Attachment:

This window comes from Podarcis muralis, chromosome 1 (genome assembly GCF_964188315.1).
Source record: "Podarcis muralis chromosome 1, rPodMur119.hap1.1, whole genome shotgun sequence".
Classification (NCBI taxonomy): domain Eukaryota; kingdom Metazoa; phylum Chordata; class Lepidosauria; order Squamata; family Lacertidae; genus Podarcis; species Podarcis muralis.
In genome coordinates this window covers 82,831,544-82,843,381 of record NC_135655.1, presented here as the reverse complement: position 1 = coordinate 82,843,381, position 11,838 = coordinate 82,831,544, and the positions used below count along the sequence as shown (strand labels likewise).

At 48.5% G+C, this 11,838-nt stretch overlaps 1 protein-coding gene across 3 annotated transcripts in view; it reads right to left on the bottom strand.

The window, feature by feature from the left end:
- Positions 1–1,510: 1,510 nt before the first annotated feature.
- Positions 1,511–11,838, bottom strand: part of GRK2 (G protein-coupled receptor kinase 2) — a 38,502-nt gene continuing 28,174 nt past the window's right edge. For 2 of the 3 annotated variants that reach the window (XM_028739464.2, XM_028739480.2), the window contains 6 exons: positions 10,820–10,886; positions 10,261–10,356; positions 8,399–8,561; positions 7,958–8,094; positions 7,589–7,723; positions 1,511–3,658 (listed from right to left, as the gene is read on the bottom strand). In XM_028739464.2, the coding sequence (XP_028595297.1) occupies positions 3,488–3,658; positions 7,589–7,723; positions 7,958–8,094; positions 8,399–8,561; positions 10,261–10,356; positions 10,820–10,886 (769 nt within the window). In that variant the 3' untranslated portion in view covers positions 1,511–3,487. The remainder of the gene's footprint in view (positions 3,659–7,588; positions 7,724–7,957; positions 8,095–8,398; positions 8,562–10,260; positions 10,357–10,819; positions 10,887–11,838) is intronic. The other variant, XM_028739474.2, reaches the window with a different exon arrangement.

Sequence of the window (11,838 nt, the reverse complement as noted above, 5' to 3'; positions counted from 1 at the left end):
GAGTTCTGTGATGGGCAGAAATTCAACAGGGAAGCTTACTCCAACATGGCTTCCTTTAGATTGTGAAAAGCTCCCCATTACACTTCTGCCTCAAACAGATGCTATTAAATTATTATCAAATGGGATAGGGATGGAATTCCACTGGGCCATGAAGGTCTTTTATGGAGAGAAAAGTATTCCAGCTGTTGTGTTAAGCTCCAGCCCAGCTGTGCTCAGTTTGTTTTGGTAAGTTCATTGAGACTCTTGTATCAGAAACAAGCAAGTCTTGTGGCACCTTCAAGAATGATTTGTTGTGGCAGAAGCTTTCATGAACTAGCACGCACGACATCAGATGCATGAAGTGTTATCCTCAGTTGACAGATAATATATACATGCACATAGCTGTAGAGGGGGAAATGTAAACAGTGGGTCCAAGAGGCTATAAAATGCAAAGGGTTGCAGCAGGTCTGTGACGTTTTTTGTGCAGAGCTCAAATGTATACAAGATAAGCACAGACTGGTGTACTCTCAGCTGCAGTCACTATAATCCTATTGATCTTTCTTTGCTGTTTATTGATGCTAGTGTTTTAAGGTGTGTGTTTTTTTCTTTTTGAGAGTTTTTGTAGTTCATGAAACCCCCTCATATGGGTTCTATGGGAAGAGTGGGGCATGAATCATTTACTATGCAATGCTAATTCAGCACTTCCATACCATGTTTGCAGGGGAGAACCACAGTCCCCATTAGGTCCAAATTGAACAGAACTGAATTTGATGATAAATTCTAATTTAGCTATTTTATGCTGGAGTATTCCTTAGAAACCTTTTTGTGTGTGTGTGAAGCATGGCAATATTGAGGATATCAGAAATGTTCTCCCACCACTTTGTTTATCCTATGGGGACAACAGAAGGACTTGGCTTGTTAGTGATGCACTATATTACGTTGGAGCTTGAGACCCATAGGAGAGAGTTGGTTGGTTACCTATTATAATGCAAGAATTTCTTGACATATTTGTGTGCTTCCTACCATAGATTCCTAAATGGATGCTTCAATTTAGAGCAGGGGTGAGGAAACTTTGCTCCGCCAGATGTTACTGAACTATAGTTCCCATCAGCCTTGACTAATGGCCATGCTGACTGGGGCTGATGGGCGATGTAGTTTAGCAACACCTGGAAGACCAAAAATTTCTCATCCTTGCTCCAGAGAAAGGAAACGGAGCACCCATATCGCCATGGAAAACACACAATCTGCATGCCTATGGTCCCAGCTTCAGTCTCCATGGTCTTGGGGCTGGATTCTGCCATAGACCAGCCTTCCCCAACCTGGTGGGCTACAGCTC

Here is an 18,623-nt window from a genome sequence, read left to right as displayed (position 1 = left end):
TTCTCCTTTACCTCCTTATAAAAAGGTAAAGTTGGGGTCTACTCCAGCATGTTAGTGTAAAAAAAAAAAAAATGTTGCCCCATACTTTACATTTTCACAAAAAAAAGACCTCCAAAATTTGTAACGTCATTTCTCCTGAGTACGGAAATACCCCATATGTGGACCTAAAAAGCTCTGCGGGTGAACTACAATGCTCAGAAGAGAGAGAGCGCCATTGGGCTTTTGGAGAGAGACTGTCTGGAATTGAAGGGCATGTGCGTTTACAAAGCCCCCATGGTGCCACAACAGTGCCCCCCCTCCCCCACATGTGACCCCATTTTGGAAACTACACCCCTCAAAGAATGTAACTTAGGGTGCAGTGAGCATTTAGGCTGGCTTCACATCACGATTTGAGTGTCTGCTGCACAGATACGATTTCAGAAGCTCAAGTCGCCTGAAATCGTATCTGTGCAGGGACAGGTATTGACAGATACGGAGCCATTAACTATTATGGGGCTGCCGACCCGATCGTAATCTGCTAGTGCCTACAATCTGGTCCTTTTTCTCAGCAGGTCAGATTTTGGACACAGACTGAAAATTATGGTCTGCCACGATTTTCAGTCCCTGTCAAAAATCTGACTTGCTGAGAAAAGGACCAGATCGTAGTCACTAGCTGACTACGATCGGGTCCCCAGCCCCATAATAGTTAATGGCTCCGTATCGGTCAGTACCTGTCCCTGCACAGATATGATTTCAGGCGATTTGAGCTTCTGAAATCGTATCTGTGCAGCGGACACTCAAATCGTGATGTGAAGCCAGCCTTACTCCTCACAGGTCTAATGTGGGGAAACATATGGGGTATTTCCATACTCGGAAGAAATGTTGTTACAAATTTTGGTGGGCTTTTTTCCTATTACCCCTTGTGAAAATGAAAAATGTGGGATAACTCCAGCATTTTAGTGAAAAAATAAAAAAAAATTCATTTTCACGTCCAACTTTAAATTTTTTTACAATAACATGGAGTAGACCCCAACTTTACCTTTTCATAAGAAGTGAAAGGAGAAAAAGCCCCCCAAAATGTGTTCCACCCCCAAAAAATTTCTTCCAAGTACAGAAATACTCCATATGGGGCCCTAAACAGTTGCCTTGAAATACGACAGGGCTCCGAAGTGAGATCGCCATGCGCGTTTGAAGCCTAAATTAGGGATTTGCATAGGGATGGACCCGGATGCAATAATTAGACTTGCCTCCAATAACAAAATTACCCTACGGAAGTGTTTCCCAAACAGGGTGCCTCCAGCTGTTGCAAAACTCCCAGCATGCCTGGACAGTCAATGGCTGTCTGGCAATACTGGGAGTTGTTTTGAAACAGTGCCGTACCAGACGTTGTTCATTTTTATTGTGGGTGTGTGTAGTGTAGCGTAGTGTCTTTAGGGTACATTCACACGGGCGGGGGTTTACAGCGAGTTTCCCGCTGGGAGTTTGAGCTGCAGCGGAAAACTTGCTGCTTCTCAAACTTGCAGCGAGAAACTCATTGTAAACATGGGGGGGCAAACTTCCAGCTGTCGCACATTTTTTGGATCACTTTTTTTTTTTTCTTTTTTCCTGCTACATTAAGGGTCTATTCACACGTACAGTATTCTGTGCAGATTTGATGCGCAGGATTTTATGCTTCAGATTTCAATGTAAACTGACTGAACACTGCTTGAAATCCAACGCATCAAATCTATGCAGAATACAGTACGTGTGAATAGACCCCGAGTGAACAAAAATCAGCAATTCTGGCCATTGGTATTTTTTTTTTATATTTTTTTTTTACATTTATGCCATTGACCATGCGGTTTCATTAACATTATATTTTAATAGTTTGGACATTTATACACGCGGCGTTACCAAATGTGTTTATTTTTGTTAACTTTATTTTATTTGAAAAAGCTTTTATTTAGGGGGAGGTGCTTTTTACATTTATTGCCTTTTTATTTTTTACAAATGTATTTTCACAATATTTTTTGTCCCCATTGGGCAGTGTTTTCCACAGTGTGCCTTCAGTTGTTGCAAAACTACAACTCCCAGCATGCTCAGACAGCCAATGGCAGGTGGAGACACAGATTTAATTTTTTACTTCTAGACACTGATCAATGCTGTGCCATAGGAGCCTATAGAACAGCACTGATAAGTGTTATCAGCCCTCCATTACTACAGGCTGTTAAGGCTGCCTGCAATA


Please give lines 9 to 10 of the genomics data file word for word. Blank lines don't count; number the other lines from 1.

Sequence of the window (11,838 nt, the reverse complement as noted above, 5' to 3'; positions counted from 1 at the left end):
GAGTTCTGTGATGGGCAGAAATTCAACAGGGAAGCTTACTCCAACATGGCTTCCTTTAGATTGTGAAAAGCTCCCCATTACACTTCTGCCTCAAACAGATGCTATTAAATTATTATCAAATGGGATAGGGATGGAATTCCACTGGGCCATGAAGGTCTTTTATGGAGAGAAAAGTATTCCAGCTGTTGTGTTAAGCTCCAGCCCAGCTGTGCTCAGTTTGTTTTGGTAAGTTCATTGAGACTCTTGTATCAGAAACAAGCAAGTCTTGTGGCACCTTCAAGAATGATTTGTTGTGGCAGAAGCTTTCATGAACTAGCACGCACGACATCAGATGCATGAAGTGTTATCCTCAGTTGACAGATAATATATACATGCACATAGCTGTAGAGGGGGAAATGTAAACAGTGGGTCCAAGAGGCTATAAAATGCAAAGGGTTGCAGCAGGTCTGTGACGTTTTTTGTGCAGAGCTCAAATGTATACAAGATAAGCACAGACTGGTGTACTCTCAGCTGCAGTCACTATAATCCTATTGATCTTTCTTTGCTGTTTATTGATGCTAGTGTTTTAAGGTGTGTGTTTTTTTCTTTTTGAGAGTTTTTGTAGTTCATGAAACCCCCTCATATGGGTTCTATGGGAAGAGTGGGGCATGAATCATTTACTATGCAATGCTAATTCAGCACTTCCATACCATGTTTGCAGGGGAGAACCACAGTCCCCATTAGGTCCAAATTGAACAGAACTGAATTTGATGATAAATTCTAATTTAGCTATTTTATGCTGGAGTATTCCTTAGAAACCTTTTTGTGTGTGTGTGAAGCATGGCAATATTGAGGATATCAGAAATGTTCTCCCACCACTTTGTTTATCCTATGGGGACAACAGAAGGACTTGGCTTGTTAGTGATGCACTATATTACGTTGGAGCTTGAGACCCATAGGAGAGAGTTGGTTGGTTACCTATTATAATGCAAGAATTTCTTGACATATTTGTGTGCTTCCTACCATAGATTCCTAAATGGATGCTTCAATTTAGAGCAGGGGTGAGGAAACTTTGCTCCGCCAGATGTTACTGAACTATAGTTCCCATCAGCCTTGACTAATGGCCATGCTGACTGGGGCTGATGGGCGATGTAGTTTAGCAACACCTGGAAGACCAAAAATTTCTCATCCTTGCTCCAGAGAAAGGAAACGGAGCACCCATATCGCCATGGAAAACACACAATCTGCATGCCTATGGTCCCAGCTTCAGTCTCCATGGTCTTGGGGCTGGATTCTGCCATAGACCAGCCTTCCCCAACCTGGTGGGCTACAGCTC